Mandarins may form small flocks in winter.[citation needed]

Breeding

A female parent with ducklings in Richmond Park, London, England

In the wild, Mandarin Ducks breed in densely wooded areas near shallow lakes, marshes or ponds. They nest in cavities in trees close to water and during the spring, the females lay their eggs in the tree's cavity after mating. The males take no part in the incubation, simply leaving the female to secure the eggs on her own. However, unlike other species of ducks, the male does not completely abandon the female, leaving only temporarily until the ducklings have hatched. Shortly after the ducklings hatch, their mother flies to the ground and coaxes the ducklings to leap from the nest. After all of the ducklings are out of the tree, they will follow their mother to a nearby body of water where they would usually encounter the father, who will rejoin the family and protect the ducklings with the mother.[5] If the father isn't found then it is likely that he may have deceased during his temporary leave. The Asian populations are migratory, overwintering in lowland eastern China and southern Japan.[citation needed]

Food and feeding

Mandarins feed by dabbling or walking on land. They mainly eat plants and seeds, especially beechmast. The species will also add snails, insects and small fish to its diet.[6] They feed mainly near dawn or dusk, perching in trees or on the ground during the day.

In Chinese culture

Mandarin Ducks, which are referred to by the Chinese as Yuan-yang (simplified Chinese: 鸳鸯; traditional Chinese: 鴛鴦; pinyin: yuān yāng), where yuan() and yang() respectively stand for male and female Mandarin Ducks.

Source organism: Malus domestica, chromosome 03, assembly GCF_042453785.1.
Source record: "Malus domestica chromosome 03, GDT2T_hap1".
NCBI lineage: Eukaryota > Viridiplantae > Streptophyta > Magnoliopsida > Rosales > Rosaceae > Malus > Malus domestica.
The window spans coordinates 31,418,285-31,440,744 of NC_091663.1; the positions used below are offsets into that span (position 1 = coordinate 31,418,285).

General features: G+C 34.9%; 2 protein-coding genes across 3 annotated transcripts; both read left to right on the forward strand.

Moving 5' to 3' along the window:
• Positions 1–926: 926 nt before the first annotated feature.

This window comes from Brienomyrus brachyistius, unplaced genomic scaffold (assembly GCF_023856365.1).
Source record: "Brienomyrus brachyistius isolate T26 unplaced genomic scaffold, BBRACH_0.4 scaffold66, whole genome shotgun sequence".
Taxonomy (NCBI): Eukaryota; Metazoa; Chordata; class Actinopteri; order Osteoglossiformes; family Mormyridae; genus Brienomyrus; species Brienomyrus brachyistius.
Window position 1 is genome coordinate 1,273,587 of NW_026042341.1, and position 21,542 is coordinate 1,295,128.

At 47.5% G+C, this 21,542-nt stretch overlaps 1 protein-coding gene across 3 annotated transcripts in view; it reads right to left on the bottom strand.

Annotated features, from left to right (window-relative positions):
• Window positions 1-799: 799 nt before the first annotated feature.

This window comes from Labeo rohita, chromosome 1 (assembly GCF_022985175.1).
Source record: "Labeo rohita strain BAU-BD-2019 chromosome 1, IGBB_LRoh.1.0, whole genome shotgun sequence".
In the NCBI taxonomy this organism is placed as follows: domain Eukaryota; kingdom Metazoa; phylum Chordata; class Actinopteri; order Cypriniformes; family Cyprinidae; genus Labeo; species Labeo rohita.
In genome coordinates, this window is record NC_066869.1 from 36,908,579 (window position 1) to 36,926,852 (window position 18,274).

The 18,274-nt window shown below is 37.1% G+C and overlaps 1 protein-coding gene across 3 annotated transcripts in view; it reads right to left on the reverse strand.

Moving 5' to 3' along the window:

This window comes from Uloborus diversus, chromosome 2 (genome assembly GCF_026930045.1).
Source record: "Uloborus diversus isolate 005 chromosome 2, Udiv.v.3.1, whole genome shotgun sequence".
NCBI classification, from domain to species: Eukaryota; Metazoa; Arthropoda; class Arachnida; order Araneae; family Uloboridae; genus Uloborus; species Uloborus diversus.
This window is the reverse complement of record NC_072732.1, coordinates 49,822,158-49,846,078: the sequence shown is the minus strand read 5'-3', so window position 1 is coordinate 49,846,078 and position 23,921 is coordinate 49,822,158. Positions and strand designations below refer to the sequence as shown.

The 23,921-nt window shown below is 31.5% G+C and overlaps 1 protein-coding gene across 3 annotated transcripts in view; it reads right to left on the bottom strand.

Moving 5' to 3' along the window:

In traditional Chinese culture, Mandarin Ducks represent a life-time couple, unlike many other species of ducks. Hence they are frequently featured in Chinese art and are regarded as a symbol of conjugal affection and fidelity.

A Chinese proverb for loving couples uses the Mandarin Duck as a metaphor: "Two mandarin ducks playing in water" (simplified Chinese: 鸳鸯戏水; traditional Chinese: 鴛鴦戲水; pinyin: yuān yāng xì shuǐ). The Mandarin Duck symbol is also used in Chinese weddings, because in traditional Chinese lore they symbolize wedded bliss and fidelity.

Because the male and female plumages of the Mandarin Duck are so unalike, yuan-yang is frequently used colloquially in Cantonese to mean an "odd couple" or "unlikely pair" – a mixture of two different types of same category. For example, yuanyang (drink) and yuan-yang fried rice.

Gallery

References

  1. ^ "Aix galericulata". IUCN Red List of Threatened Species. Version 2009.1. International Union for Conservation of Nature. 2008. http://www.iucnredlist.org/apps/redlist/details/141487. Retrieved 05 October 2009.